Date of Award
Doctor of Philosophy (PhD)
Otis Eliot Pope, Jr.
Loyola University Chicago
FORGOTTEN SOLDIERS FROM A FORGOTTEN WAR: ORAL HISTORY
TESTIMONIES OF AFRICAN AMERICAN KOREAN WAR VETERANS
This study seeks to illuminate the motivations, struggles, conflicts, and contributions African American soldiers made to the US military during the Korean War. Forty oral history testimonies from African American Korean War veterans were used for this dissertation. The findings of this dissertation illustrate that previously held beliefs about African American participation in the Korean War were inaccurate. My research indicates a variety of reasons, including a desire for upward mobility, influenced African Americans to join the US military. Additionally, the training African American soldiers received were equal to and sometimes better than that of their White counterparts. Also, while African American soldiers faced racism while they were serving their country during the war, they still served their country honorably. The Korean War’s impact on African American soldiers was both negative and positive. The results of my findings offer insight on why African Americans joined the US military, how they were prepared for war, what challenges they faced on the battlefield, and how the Korean War changed their lives. My dissertation concludes that the Korean War was transformative for African American soldiers, helping some achieve financial stability, while leaving others with psychological scars.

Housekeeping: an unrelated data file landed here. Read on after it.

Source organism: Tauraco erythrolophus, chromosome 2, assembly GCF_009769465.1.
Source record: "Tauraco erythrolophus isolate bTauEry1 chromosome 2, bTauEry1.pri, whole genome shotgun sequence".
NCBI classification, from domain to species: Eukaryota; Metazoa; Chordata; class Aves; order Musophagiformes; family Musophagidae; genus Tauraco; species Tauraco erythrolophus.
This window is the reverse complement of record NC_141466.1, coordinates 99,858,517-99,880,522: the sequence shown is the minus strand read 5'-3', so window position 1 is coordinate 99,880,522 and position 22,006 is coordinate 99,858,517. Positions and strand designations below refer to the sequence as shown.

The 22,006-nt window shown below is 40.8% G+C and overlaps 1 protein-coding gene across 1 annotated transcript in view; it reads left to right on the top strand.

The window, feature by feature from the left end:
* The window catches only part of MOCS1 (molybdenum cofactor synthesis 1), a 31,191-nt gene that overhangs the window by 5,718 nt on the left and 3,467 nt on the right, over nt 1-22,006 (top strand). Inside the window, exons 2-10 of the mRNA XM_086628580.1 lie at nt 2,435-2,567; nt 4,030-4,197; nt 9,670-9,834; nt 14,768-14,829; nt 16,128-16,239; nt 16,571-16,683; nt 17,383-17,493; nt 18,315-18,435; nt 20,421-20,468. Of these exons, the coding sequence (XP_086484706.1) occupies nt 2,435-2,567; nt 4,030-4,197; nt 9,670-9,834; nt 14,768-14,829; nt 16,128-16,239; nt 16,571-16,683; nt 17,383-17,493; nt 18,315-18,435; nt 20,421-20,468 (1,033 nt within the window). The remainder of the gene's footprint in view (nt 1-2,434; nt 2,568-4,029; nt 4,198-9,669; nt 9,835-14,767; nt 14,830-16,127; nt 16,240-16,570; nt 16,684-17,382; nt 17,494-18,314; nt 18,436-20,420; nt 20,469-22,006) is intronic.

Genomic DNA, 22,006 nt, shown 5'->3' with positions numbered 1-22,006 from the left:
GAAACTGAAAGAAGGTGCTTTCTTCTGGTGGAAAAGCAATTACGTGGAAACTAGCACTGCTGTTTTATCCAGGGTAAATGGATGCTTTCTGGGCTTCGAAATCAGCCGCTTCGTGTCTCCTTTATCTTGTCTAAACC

Pope, Jr., O. Eliot, "Forgotten Soldiers from a Forgotten War: Oral History Testimonies of African American Korean War Veterans" (2017). Dissertations. 2600.
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Copyright © 2016 O. Eliot Pope, Jr.